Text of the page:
Two Credit Card Trends: Rewards Gain Traction, Sellers Reenter Biz

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BIRMINGHAM, Ala.-Credit card rewards are ramping up, with some financials making the move at the expense of debit rewards while others simply seek ways to boost lending as the economy recovers.

At the same time, many CUs that have sold their card portfolios are now looking to reenter the business.

That's how analysts who spoke with Credit Union Journal summed up trends in both rewards programs and the overall card market. They are emphasizing that credit unions may have to sweeten credit card rewards to compete as the competition heats up.

According to Bill Hardekopf, CEO of LowCards.com, card issuers want to push consumers to credit rewards to make more money in the face of looming debit interchange cuts.

"Rewards are being increased on credit cards at the same time debit rewards are being taken down," said Hardekopf. "I don't sit in the board rooms of banks, but I am sure this is because it will be much more profitable for banks if we, as consumers, use our credit cards."

Hardekopf stated that 2011 is one of the "hottest times" for credit card rewards he has seen in over 10 years. "Part of that is from debit, and part of it is due to the fact that (credit card business) has been fairly dry due to the downturn."

Credit card rewards are focused on consumers with excellent to good credit, stressed Hardekopf. "This is where the competition is taking place. Card issuers are going after the type of consumers who will cut their financial risk. This is coming after the economy has punched them in the gut and is now apparently starting to come back. So issuers are feeling better about their situation and are putting all their chips all in, if you will."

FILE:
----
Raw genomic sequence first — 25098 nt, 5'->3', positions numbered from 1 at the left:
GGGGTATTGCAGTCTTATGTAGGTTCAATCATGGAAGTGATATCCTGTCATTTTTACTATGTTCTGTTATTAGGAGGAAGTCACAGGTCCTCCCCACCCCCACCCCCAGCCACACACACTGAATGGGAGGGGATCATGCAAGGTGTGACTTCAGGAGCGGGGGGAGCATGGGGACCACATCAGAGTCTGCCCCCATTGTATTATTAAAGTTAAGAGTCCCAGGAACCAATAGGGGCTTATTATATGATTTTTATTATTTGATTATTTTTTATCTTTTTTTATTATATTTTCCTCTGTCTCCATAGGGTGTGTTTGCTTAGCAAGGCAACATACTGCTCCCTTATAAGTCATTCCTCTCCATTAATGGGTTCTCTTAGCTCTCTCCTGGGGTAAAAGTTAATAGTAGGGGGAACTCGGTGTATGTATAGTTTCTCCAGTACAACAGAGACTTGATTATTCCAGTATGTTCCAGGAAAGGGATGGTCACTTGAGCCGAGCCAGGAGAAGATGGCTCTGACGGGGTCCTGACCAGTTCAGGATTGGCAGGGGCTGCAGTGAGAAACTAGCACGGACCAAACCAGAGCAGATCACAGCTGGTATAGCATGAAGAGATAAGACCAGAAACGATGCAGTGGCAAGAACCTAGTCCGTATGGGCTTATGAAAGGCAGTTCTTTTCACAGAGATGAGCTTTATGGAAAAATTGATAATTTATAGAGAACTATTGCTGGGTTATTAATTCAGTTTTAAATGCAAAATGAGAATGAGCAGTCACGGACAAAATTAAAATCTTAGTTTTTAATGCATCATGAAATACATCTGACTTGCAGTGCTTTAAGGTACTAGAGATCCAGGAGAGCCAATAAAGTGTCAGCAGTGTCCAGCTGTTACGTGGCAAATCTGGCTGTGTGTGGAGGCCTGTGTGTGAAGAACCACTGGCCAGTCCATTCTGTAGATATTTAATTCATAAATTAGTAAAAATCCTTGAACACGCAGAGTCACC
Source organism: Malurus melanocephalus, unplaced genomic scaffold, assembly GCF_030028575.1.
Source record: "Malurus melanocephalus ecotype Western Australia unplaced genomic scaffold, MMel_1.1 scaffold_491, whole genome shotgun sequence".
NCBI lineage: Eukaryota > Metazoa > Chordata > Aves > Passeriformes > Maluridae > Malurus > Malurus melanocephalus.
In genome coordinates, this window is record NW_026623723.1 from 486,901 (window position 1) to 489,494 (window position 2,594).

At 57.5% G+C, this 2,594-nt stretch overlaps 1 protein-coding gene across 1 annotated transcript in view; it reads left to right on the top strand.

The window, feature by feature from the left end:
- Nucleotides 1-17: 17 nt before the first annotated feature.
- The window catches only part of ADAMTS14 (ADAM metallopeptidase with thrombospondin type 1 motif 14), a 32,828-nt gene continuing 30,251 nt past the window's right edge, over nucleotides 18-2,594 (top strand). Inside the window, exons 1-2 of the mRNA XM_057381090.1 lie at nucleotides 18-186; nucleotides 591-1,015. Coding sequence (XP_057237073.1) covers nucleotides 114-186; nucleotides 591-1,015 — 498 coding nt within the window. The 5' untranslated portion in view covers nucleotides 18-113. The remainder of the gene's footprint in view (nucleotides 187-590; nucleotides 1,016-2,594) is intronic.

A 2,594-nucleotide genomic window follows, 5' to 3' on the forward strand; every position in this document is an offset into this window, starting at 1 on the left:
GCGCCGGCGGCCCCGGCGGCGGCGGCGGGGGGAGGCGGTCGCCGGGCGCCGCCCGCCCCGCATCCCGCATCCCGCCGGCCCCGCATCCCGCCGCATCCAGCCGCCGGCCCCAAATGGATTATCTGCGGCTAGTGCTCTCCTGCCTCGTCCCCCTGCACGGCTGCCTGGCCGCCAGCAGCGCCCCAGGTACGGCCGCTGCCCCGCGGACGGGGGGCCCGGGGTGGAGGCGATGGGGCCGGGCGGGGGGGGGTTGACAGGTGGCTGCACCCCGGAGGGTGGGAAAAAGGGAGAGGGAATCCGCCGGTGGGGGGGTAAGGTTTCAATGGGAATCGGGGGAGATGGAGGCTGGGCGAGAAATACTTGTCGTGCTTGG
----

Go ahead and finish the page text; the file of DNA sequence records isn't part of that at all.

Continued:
Hardekopf pointed out some "fantastic" deals are being promoted by large issuers, such as Chase rebating $150 once a consumer reaches a certain purchase level within a three-month period. "British Airways has a credit card that gives you up to 100,000 miles; pretty significant stuff."

The St. Petersburg, Fla.-based PSCU Financial Services has had five of its clients pull debit rewards, according to EVP Chuck Fagan. "But these are credit unions that already had credit card programs, so I don't know if I can say there has been a shift in emphasis."

What Fagan is certain about, is many credit unions that sold their credit card portfolios in the last five years are getting back into the credit card business. "They are all starting back with rewards, indicating that they know they have to be competitive to grow this book of business."

The Appeal of the Yield

Like Fagan, Jennifer Kerry, VP of credit card services for Co-Op Financial Services in Rancho Cucamonga, Calif., is seeing some credit unions exiting debit rewards. "But I don't see that as a sign of a shift to credit rewards. Where the shift is happening is from credit unions that sold their credit card portfolios coming back because credit cards are a high-yielding loan product. And they are coming back with rewards."

Jeff Russell, EVP of The Members Group, Des Moines, Iowa, observed that many credit unions are waiting until the debit interchange rules are finalized before committing. "Those that have debit rewards are building plans to react to what happens. Those that do not have debit rewards are not introducing debit rewards."

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